The influence of biological variation on animal numbers meeting specifications based on alternative indicators of carcass merit to GR and carcass weight (CW), and the value of live animal indicators in meeting particular goals were investigated. Percentages of carcasses achieving a two-trait (GR: 5.5 to 9.5mm; and CW: 15.5 to 17.5kg) and a three-trait (GR, CW and various leg lengths: T) specification were analytically derived over multivariate normal distributions. Two `populations` of sheep were considered; one with a mean CW, GR and T of 14.6kg, 6.8mm and 184mm, respectively, and the second with mean values of 15.5kg, 6.8mm and 186mm. Adding conformational traits reduced the proportion achieving the specification, with the reduction being greater if the correlations between traits were antagonistic. Analysis of potential carcass merit indicators from experimental dissection data indicated that 8% of the variation in leg weight was associated with sire breed, sire, sex and birth rank effects, while 32% was associated with animal variations in six linear indicators (high GR, low subcutaneous leg fat depth, high carcass length, T, high proximal leg circumference, and low total length of the leg joint). Together these two classes of indicators accounted for 36% of the total variation among lambs.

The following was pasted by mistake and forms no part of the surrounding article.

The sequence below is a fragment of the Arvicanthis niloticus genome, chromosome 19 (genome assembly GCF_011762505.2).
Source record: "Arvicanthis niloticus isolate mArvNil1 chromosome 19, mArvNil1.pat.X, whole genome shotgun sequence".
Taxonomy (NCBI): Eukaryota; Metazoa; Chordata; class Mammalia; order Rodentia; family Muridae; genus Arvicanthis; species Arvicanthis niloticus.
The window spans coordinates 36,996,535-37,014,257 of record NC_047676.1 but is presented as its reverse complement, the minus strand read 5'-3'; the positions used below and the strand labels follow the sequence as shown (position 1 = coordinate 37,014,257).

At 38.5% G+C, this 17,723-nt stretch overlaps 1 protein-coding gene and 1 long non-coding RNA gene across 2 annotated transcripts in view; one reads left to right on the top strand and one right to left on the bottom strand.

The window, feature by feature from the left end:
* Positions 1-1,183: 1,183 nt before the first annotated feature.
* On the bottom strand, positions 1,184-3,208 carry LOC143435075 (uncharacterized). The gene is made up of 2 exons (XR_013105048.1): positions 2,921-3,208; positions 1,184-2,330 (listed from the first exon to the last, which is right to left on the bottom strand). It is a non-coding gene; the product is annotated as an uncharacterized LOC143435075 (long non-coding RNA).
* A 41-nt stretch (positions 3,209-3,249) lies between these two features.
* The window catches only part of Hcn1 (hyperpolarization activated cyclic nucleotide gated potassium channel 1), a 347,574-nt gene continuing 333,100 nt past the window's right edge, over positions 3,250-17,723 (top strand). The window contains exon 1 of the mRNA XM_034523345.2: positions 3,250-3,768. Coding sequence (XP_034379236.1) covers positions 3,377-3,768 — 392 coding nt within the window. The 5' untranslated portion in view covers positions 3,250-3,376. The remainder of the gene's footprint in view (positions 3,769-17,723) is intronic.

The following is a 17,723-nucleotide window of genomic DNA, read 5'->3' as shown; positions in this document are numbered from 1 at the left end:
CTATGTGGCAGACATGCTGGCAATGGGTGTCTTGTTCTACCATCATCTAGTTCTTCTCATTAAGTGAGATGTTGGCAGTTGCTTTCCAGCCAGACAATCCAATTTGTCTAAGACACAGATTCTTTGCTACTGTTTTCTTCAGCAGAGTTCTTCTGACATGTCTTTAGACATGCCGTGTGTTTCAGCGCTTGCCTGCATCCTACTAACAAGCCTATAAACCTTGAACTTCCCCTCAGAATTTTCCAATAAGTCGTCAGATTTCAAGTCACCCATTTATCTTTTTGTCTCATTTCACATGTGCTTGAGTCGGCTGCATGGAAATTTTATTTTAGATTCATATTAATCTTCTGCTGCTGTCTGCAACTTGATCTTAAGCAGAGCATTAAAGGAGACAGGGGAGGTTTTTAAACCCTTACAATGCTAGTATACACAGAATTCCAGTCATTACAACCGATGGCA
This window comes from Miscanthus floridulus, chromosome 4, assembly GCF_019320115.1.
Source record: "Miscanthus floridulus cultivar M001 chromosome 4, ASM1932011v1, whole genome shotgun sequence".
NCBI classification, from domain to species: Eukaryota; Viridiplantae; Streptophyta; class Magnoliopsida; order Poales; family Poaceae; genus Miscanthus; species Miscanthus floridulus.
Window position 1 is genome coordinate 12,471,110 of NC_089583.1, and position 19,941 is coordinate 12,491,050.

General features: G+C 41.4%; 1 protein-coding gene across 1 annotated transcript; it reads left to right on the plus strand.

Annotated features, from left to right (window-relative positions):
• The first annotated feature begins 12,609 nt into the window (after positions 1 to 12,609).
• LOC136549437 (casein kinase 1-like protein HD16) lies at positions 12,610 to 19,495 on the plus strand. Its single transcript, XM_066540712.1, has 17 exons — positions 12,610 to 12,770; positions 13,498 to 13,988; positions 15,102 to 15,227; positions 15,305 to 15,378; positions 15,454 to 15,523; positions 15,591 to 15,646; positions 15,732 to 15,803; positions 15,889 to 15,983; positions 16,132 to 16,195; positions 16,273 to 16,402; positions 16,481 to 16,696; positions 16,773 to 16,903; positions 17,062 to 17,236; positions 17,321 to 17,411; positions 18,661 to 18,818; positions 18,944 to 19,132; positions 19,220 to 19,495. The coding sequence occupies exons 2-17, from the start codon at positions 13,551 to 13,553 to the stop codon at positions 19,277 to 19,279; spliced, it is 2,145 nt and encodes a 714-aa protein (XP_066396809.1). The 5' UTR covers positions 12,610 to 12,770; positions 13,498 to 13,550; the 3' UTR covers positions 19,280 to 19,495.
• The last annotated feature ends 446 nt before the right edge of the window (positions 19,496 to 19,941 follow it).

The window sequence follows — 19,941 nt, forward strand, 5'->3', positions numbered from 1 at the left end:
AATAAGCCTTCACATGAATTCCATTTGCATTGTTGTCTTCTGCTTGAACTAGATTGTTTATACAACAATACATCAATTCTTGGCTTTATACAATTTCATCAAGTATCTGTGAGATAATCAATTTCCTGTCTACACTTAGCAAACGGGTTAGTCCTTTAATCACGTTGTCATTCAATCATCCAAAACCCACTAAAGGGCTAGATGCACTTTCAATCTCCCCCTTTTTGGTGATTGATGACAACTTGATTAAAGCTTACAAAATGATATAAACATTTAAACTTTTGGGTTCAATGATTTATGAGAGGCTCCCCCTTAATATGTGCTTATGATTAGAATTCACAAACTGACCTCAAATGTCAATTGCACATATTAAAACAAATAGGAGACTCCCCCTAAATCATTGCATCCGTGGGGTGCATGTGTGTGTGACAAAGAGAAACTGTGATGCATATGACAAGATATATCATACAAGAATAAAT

Proceedings of the New Zealand Society of Animal Production, Volume 59, , 269-271, 1999
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